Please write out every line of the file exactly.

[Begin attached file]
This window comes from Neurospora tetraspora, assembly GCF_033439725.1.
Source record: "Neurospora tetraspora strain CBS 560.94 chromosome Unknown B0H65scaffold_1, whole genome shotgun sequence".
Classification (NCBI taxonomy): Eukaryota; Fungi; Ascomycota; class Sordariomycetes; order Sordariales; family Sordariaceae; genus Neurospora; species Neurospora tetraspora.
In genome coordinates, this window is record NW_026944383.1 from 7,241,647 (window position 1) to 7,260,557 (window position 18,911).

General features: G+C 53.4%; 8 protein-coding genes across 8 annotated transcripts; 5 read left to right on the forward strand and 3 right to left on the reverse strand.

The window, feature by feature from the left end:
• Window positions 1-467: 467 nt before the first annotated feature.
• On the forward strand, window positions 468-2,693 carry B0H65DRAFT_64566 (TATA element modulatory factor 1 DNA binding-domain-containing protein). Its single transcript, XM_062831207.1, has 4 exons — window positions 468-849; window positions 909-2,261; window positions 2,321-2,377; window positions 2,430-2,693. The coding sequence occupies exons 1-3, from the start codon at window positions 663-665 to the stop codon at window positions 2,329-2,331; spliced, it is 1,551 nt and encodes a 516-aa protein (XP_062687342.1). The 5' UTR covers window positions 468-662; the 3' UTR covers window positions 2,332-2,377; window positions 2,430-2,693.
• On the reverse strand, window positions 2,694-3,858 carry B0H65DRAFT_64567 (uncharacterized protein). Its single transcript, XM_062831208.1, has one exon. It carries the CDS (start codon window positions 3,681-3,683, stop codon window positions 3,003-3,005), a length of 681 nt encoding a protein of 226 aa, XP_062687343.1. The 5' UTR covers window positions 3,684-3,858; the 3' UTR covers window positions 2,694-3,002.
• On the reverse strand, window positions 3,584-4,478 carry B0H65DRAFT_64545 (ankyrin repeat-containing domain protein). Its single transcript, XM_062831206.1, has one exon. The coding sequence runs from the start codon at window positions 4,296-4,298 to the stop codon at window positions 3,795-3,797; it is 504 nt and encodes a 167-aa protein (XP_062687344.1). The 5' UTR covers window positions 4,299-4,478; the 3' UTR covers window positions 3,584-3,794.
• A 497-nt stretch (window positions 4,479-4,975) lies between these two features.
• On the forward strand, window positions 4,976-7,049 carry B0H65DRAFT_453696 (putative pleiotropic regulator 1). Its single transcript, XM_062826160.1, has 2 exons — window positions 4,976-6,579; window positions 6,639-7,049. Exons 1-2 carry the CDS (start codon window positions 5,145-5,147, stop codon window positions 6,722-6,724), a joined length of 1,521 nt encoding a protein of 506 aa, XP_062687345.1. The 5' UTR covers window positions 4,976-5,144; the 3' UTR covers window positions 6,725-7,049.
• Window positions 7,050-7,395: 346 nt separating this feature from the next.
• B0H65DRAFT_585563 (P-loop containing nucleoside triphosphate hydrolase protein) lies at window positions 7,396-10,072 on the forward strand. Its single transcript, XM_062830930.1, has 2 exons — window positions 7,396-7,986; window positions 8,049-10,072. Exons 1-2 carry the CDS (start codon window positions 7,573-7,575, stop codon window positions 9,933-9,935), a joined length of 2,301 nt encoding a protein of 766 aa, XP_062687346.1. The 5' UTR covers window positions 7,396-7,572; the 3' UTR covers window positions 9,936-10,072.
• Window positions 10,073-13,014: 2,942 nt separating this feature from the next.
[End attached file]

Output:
This window comes from Neurospora tetraspora, assembly GCF_033439725.1.
Source record: "Neurospora tetraspora strain CBS 560.94 chromosome Unknown B0H65scaffold_1, whole genome shotgun sequence".
Classification (NCBI taxonomy): Eukaryota; Fungi; Ascomycota; class Sordariomycetes; order Sordariales; family Sordariaceae; genus Neurospora; species Neurospora tetraspora.
In genome coordinates, this window is record NW_026944383.1 from 7,241,647 (window position 1) to 7,260,557 (window position 18,911).

General features: G+C 53.4%; 8 protein-coding genes across 8 annotated transcripts; 5 read left to right on the forward strand and 3 right to left on the reverse strand.

The window, feature by feature from the left end:
• Window positions 1-467: 467 nt before the first annotated feature.
• On the forward strand, window positions 468-2,693 carry B0H65DRAFT_64566 (TATA element modulatory factor 1 DNA binding-domain-containing protein). Its single transcript, XM_062831207.1, has 4 exons — window positions 468-849; window positions 909-2,261; window positions 2,321-2,377; window positions 2,430-2,693. The coding sequence occupies exons 1-3, from the start codon at window positions 663-665 to the stop codon at window positions 2,329-2,331; spliced, it is 1,551 nt and encodes a 516-aa protein (XP_062687342.1). The 5' UTR covers window positions 468-662; the 3' UTR covers window positions 2,332-2,377; window positions 2,430-2,693.
• On the reverse strand, window positions 2,694-3,858 carry B0H65DRAFT_64567 (uncharacterized protein). Its single transcript, XM_062831208.1, has one exon. It carries the CDS (start codon window positions 3,681-3,683, stop codon window positions 3,003-3,005), a length of 681 nt encoding a protein of 226 aa, XP_062687343.1. The 5' UTR covers window positions 3,684-3,858; the 3' UTR covers window positions 2,694-3,002.
• On the reverse strand, window positions 3,584-4,478 carry B0H65DRAFT_64545 (ankyrin repeat-containing domain protein). Its single transcript, XM_062831206.1, has one exon. The coding sequence runs from the start codon at window positions 4,296-4,298 to the stop codon at window positions 3,795-3,797; it is 504 nt and encodes a 167-aa protein (XP_062687344.1). The 5' UTR covers window positions 4,299-4,478; the 3' UTR covers window positions 3,584-3,794.
• A 497-nt stretch (window positions 4,479-4,975) lies between these two features.
• On the forward strand, window positions 4,976-7,049 carry B0H65DRAFT_453696 (putative pleiotropic regulator 1). Its single transcript, XM_062826160.1, has 2 exons — window positions 4,976-6,579; window positions 6,639-7,049. Exons 1-2 carry the CDS (start codon window positions 5,145-5,147, stop codon window positions 6,722-6,724), a joined length of 1,521 nt encoding a protein of 506 aa, XP_062687345.1. The 5' UTR covers window positions 4,976-5,144; the 3' UTR covers window positions 6,725-7,049.
• Window positions 7,050-7,395: 346 nt separating this feature from the next.
• B0H65DRAFT_585563 (P-loop containing nucleoside triphosphate hydrolase protein) lies at window positions 7,396-10,072 on the forward strand. Its single transcript, XM_062830930.1, has 2 exons — window positions 7,396-7,986; window positions 8,049-10,072. Exons 1-2 carry the CDS (start codon window positions 7,573-7,575, stop codon window positions 9,933-9,935), a joined length of 2,301 nt encoding a protein of 766 aa, XP_062687346.1. The 5' UTR covers window positions 7,396-7,572; the 3' UTR covers window positions 9,936-10,072.
• Window positions 10,073-13,014: 2,942 nt separating this feature from the next.